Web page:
The Rich are getting richer partly because they own assets – but is it also because they don’t pay their fair share of tax?
By Helen Hodgson, Curtin University
Are the rich tax lifters or leaners?
A recent report from think tank Per Capita highlighted increasing concern over inequality in Australia’s taxation system, particularly whether high income earners are paying their fair share of tax.
Despite the 2% tax rise on incomes of more than A$180,000 flagged in last May’s federal budget, it is low income families that are doing most of the heavy lifting through cuts and freezes on transfer payments.
Per Capita’s 2014 Tax Survey explored the attitudes of Australians to taxation and government expenditure, and was conducted in February – well before the budget.
Most Australians believe they pay the right level of tax and would support more spending on health, education and transfer payments, according to the survey.
Significantly they also think high income earners are not paying their fair share and would support higher taxes on the top 5% of income earners to fund improved services.
The 2011/12 tax statistics show that only 2% of income earners return a taxable income of more than $180,000, contributing 26% of the total tax revenue.
This compares with 37.4% of income tax collected from the 14.4% of individuals earning between $80,000 and $180,000.
Many people would be surprised to find out that only 2% of Australians pay the top rate of tax, which raises questions over how high flyers are reporting their income, or structuring their tax affairs.
Last week the Australian National Audit Office (ANAO) released its report on the Australian Tax Office (ATO) program to manage tax compliance of high wealth individuals.
The ATO identifies wealthy individuals as individuals controlling wealth of $5 million or more, with highly wealthy individuals controlling $30 million or more. Importantly, this takes account of the assets and entities controlled by the taxpayer, not on the taxable income returned by the taxpayer as an individual.
In 2010 the 2,600 individuals identified in the report as high wealth individuals contributed 1.2% of the tax paid by individuals and 5% paid no tax.
By 2012/13 the number of high wealth individuals had increased to 2,650, controlling $301 billion in wealth, with a further 3,700 controlling a further $212 billion, although their contribution to the tax pool is not yet available.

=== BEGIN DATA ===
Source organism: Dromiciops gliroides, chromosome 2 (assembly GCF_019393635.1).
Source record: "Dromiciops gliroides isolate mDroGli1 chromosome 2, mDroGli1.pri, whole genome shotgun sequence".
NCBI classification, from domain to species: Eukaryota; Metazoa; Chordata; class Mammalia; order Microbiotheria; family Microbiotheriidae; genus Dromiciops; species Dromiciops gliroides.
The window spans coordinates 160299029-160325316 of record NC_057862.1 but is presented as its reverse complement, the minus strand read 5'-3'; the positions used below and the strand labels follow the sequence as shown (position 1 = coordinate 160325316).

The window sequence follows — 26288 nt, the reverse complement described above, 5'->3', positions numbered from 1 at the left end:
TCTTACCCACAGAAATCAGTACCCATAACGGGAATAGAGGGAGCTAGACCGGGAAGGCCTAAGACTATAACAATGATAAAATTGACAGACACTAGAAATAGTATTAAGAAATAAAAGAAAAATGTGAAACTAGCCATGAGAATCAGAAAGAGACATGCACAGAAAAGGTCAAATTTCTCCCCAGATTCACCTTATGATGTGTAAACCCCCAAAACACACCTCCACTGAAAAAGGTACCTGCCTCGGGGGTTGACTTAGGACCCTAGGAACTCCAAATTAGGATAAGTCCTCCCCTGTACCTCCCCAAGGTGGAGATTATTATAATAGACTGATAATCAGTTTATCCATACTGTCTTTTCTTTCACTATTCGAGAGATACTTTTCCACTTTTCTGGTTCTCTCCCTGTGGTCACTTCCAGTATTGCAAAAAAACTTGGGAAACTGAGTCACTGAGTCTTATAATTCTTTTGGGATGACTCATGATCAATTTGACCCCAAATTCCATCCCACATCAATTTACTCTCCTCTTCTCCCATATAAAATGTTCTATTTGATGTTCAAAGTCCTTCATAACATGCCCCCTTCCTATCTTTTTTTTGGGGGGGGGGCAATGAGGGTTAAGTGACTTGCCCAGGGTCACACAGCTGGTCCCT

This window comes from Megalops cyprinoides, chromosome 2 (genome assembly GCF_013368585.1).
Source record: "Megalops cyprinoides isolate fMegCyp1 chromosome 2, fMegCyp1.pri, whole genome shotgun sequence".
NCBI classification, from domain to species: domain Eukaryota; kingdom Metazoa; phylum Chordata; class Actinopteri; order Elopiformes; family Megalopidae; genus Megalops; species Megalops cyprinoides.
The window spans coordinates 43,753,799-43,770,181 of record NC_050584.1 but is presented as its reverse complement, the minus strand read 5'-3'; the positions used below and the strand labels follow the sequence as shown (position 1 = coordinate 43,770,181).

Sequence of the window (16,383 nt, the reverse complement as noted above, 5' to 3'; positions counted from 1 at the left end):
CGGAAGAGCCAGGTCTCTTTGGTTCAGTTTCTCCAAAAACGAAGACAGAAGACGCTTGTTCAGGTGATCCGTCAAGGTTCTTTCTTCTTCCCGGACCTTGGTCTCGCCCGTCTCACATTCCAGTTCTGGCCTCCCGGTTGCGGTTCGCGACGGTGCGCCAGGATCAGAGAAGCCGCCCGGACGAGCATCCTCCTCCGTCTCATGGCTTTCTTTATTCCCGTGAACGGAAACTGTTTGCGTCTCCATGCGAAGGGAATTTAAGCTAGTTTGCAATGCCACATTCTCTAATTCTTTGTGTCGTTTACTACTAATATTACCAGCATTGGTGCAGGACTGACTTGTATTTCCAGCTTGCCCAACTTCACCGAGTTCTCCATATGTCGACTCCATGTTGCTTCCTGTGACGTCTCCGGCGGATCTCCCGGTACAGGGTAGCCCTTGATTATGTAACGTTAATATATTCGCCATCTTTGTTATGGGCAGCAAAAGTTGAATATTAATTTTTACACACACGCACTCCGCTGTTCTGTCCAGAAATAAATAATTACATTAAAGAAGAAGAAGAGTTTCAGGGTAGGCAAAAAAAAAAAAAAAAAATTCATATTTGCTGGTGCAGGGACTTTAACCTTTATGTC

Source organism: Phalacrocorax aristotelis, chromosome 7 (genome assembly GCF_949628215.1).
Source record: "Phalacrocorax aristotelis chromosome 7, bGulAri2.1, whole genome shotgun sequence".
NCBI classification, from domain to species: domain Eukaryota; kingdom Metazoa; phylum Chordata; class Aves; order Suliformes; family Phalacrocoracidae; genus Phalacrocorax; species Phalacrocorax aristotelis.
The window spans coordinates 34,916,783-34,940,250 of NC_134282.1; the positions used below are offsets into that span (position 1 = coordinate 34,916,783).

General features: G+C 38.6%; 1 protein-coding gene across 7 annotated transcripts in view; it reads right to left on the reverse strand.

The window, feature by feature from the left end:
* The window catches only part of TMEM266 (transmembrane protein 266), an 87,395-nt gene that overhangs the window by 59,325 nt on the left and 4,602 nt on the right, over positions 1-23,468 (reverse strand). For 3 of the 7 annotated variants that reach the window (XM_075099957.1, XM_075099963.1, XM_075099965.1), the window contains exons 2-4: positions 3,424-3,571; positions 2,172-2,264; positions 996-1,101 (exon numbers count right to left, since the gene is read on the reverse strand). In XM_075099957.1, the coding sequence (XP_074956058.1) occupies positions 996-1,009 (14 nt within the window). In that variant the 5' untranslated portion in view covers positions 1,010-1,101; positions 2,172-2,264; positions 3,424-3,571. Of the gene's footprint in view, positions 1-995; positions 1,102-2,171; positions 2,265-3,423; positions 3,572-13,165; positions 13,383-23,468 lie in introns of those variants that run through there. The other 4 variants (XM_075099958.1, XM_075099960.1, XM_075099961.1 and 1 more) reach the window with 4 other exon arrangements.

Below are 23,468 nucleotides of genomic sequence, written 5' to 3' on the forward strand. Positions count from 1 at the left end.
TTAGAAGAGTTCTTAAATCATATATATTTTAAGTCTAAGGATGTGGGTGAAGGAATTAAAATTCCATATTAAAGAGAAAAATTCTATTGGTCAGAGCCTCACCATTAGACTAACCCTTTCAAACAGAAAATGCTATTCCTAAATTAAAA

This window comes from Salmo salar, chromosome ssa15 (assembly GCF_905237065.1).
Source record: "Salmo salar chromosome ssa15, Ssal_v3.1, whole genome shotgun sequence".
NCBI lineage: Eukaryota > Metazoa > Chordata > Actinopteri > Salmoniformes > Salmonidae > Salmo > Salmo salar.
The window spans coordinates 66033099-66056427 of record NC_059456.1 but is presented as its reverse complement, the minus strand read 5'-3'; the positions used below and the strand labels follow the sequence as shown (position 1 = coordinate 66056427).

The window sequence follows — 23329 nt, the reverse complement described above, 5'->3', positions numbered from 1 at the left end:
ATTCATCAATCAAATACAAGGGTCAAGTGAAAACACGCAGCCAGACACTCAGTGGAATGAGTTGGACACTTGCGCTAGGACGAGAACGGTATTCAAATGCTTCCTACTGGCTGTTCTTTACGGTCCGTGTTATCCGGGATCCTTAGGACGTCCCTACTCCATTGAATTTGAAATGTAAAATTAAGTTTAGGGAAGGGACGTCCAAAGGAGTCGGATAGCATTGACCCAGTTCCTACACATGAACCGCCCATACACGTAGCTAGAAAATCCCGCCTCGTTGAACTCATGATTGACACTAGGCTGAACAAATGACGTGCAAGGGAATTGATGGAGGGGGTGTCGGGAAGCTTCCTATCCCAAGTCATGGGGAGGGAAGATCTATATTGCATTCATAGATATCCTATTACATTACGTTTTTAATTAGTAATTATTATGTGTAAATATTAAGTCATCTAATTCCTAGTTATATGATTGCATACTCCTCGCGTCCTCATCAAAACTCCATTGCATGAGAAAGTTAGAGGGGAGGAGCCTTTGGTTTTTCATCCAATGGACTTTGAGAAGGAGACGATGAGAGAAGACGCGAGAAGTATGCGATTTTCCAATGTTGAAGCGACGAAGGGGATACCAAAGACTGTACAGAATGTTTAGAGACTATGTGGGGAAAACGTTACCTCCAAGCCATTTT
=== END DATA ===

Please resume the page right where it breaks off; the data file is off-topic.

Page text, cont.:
How they do it
High wealth individuals are often able to structure their affairs with resources to support their lifestyle that don’t include taxable income.
Lifestyle assets owned by other entities within their control may be used.
For audit purposes, the ATO looks at the structures these individuals adopt, particularly the movement of funds and profits between these structures.
They also have access to tax planning opportunities that facilitate tax minimisation.
Their tax structures can be very complex, usually involving a number of different entities often located in different tax jurisdictions.
As most income is taxed on receipt, the use of foreign structures can defer the taxing point.
The Australian foreign attribution rules are intended to tax income where an Australian resident controls a foreign entity, but these rules are complex and have been criticised as being an impediment to international business.
Different entities can also be used to divert income to other members of the controlling individual’s family; in particular family trusts have become notorious for their flexibility in diverting income away from the controller.
Although the maximum rate of tax is applied to minors, adult beneficiaries are taxed at their personal marginal tax rate which may well be less than the tax payable by the individual who controls the family arrangements.
What the ATO is doing about it
None of these strategies alone constitute tax minimisation: all of them can be validly explained as a commercial arrangement, or on the basis of providing for one’s family.
High wealth individuals will tend to use a combination of strategies that, in combination, move funds around between entities in a way that makes it difficult to identify who the proper taxpayer is, and the point at which the income becomes taxable.
They also have the resources to contest assessments – 65% of assessments issued to a high worth individual following compliance activity are contested, and half of these result in a reduction in the tax payable, according to the ANAO report (page 99).
The government needs to empower the ATO and other authorities to pursue those high wealth individuals who are not pulling their weight.
Unfortunately, it has already sent signals that it is not committed to action in core areas: in December 2013 it announced the proposal to modernise the foreign source income attribution rules would not proceed; and the review of the taxation of trusts has also disappeared from the Treasury work program.
The ANAO report highlights some inefficiencies in the audit of high wealth individuals that must be addressed, but the ATO is also facing staff cuts as a result of the 2014 budget.
In the mean time Australians will continue to ask if the highly wealthy are bearing their share of the pain.
Helen Hodgson was a Member of the Legislative Council in Western Australia from 1997 to 2001, elected as an Australian Democrat. She is not currently a member of any political party.
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